I’ll let you into a secret. After a holiday to Turkey a few years ago, I never quite forgot the mouth-watering food. Not a single soggy chip in sight.
I’ll let you into a secret. After a holiday to Turkey a few years ago, I never quite forgot the mouth-watering food. Not a single soggy chip in sight. Instead, delectable meats, veggies and rice tantalised my taste buds.
Luckily for me, I don’t have to fork out on a plane ticket back to the Mediterranean after stumbling on North London’s little known eateries. In the unsuspecting borough of Haringey on the commercial Green Lane Street lies restaurants galore, all dedicated to satiating the needs of beloved customers who regularly haunt them.
Having dined numerous times at favourite Diyarbakir, I decided to opt for Zer, a couple of doors down and it certainly didn’t disappoint—it’s not hard to see why it’s been dubbed the best Turkish restaurant in London. Bustling with hungry diners tempted by the delicious aromas of well-cooked meat, forget that New Year detox resolution and tuck into the best authentic Turkish delights London has to offer!
A family-friendly restaurant with good, speedy service, Zer is certainly not part of the faddy fusion restaurants that many restaurants have succumbed to. Rather, its style and substance ensures that it appeals to a wide range of diners thanks to its timeless aura.
From first dates to family dinners, it’s undisputable that it caters to a diverse clientele. It is little wonder that during weekends, bustling crowds fight their way through for a table. The Turkish lights scattered all around the restaurant give it an intimate feel and charms and decorations featuring the famous Turkish ‘evil eye’ gives the restaurant a very authentic Turkish feel and Turkish and Arabic music plays as diners enjoy their meal.
Zer’s walls are covered in hand-painted murals detailing gold coins which is a nod to the word ‘Zer’, Persian for gold.
Almost immediately as you are seated by welcoming staff, the starters are placed on the tables. Generous portions of warm flatbread dripping in oil, delicious Cacik, a creamy yoghurt with garlic, mint and cucumber on the table and a huge portion of fresh salad containing an assortment of vegetables including red onion, cabbage, rocket and cucumber dressed in oil and served with lemon are perfect for whetting your appetite.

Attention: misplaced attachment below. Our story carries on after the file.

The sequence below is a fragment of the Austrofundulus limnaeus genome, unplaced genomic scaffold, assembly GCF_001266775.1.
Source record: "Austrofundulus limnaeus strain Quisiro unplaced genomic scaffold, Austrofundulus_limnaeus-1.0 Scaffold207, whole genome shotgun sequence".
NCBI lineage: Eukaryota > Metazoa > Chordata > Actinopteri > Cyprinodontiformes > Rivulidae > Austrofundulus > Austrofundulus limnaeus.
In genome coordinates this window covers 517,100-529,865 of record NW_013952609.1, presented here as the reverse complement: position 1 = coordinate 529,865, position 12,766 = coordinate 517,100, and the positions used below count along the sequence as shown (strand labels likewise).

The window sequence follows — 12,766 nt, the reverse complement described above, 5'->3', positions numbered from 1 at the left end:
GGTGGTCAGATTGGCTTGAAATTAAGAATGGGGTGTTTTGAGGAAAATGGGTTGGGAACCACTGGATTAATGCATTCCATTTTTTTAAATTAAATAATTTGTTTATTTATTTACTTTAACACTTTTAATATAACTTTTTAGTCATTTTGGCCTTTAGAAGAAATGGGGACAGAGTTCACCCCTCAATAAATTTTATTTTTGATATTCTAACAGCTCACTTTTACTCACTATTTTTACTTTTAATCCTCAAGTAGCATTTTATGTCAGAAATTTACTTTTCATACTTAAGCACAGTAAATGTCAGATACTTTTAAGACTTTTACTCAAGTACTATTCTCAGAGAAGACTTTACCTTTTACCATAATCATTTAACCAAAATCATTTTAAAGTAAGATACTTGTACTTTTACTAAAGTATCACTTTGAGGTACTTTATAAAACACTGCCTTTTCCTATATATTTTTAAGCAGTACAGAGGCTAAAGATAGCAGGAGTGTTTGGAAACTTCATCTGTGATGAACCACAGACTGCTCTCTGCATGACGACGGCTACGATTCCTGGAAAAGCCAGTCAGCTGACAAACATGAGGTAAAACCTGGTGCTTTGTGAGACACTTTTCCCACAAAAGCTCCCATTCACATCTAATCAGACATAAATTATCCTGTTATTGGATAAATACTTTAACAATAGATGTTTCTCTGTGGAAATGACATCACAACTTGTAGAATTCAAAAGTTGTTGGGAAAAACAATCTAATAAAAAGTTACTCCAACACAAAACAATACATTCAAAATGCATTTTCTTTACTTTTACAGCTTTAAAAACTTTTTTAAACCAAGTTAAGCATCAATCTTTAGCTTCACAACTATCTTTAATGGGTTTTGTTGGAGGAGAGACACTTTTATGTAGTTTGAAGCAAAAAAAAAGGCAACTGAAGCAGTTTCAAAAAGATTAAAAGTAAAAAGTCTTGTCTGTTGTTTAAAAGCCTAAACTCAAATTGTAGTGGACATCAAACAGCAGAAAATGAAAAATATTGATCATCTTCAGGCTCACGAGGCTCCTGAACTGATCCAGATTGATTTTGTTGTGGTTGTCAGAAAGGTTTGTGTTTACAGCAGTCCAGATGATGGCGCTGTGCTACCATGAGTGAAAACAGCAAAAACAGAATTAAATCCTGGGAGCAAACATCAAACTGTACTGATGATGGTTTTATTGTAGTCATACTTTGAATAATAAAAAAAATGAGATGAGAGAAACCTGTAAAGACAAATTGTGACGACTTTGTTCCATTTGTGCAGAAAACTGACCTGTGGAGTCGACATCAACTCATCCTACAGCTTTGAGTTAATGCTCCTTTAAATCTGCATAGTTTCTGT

And then, down the street…
For the main course, diners will be spoilt for choice. Turkish foods are primarily meat-based but for those who prefer sea food or are vegetarian, there are many options. I would recommend the Lahmacun, a spicy Turkish and Middle-Eastern dish. But don’t be fooled – although on a very thin bread consisting of meat vegetable and spice mixture, it may look like a ‘Turkish pizza’, it is far more delicious than your average Hawaiian from Dominos.
My ultimate favourite is the sumptuous charcoal grills served with rice and salad, at £8-9, this huge plate will leave you satisfied. And if you fancy sharing, the family special for four to five people include chicken shish, lamb chops, quails and lamb ribs to name just a few for £35. If you prefer something smaller, the ‘Zer Izgara’ options works for two to three people and include the same food as the family special for around £23. With giant portions, it will certainly fill you up.
But don’t leave without drinking some tea, otherwise known as chai. Tea-lovers will be sure not to be disappointed, served on a Turkish plate, tea is drunk from small glasses to highlight its colour, served with cubes of sugar.
If you fancy some dessert after, walk down the street to Antepliler Patisserie. A cosy café nestled at the corner of its restaurant, entering the patisserie feels like you’ve stepped into the backstreets of Turkey thanks to its intricately woven chairs, Aztec paintings and authentic marble murals. Boasting a diverse range of diners with a chilled ambience, experts in delightfully authentic Turkish desserts, sweet tooths will be spoilt for choice.
Tuck into the baklava or house-made ice cream or alternatively, try the Kenafeh, a cheese pastry soaked in sweet sugar-based syrup made of sweet cheese sandwiched between shredded kenafeh pastry. A speciality from the Middle East particularly in Lebanon, Jordan and Palestine, it is prepared on round trays with rose-scented syrup, cut into small parts and garnished with chopped pistachios.
Another option is the Katmer, a fried layered bread which can be prepared plain or stuffed with poppy seed paste or walnuts. Known in most of the regions in Turkey, it can also be served with jams or icing sugar.
The most wonderful thing about Turkish food, unlike fad food eateries, is that you won’t be left hungry. Forced to unzip the top button on my trousers while managing to keep my delicious meal at under £15, both my wallet and stomach were happy!
So before you fork out for that ticket to the Mediterranean, Zer and Antiepelier should satisfy your desires. What New Year detox?
What do you think? Have you been to these restaurants? Have your say in the comments section below.